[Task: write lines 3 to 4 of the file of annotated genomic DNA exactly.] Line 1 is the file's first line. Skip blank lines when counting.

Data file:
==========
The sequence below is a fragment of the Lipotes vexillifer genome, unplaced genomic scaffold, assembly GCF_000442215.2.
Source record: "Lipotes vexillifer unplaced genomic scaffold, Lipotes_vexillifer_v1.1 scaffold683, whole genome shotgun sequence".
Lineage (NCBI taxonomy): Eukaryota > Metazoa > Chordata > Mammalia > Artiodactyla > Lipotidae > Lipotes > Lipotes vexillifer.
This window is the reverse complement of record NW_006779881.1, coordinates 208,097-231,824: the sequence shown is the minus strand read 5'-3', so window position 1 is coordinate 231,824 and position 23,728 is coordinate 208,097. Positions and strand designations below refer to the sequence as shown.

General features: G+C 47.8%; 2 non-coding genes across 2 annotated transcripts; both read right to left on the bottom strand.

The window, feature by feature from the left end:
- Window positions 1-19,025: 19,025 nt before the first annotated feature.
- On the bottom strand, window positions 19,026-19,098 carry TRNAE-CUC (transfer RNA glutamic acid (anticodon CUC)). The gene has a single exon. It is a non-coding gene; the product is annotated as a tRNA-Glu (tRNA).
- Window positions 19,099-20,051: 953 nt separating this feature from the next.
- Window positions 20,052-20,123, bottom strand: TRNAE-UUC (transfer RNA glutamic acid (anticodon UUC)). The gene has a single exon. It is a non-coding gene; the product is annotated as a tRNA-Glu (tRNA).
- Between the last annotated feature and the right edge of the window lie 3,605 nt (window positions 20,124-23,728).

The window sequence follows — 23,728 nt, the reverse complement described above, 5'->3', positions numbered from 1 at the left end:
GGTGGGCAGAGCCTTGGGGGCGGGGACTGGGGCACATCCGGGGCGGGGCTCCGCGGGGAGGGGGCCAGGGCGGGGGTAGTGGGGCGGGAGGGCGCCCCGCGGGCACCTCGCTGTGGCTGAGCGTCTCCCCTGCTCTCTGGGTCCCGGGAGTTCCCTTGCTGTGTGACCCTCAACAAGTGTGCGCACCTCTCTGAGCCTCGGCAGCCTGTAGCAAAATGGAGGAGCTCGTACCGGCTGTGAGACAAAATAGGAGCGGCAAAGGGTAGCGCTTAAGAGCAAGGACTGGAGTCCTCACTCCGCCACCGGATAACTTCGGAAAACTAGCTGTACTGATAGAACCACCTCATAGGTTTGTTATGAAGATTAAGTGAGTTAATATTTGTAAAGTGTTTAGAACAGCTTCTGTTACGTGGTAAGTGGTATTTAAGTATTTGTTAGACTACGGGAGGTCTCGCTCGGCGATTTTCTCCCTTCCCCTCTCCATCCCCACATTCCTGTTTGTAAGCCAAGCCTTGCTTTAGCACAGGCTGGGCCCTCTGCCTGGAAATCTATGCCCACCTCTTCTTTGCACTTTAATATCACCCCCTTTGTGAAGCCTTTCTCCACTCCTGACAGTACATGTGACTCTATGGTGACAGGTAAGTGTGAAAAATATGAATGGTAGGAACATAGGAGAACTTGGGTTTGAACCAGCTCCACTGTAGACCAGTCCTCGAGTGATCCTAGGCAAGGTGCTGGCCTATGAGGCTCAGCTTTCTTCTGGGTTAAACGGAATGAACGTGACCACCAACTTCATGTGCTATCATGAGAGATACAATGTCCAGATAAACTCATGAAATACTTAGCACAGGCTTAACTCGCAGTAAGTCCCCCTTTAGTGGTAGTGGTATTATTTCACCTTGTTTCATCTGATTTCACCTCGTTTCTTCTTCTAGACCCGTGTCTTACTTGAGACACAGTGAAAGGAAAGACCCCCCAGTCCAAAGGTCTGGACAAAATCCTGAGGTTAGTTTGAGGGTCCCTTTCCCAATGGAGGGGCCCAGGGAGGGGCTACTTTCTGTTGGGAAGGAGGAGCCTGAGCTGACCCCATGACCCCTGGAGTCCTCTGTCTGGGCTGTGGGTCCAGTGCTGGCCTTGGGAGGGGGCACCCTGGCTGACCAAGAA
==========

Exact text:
Lineage (NCBI taxonomy): Eukaryota > Metazoa > Chordata > Mammalia > Artiodactyla > Lipotidae > Lipotes > Lipotes vexillifer.
This window is the reverse complement of record NW_006779881.1, coordinates 208,097-231,824: the sequence shown is the minus strand read 5'-3', so window position 1 is coordinate 231,824 and position 23,728 is coordinate 208,097. Positions and strand designations below refer to the sequence as shown.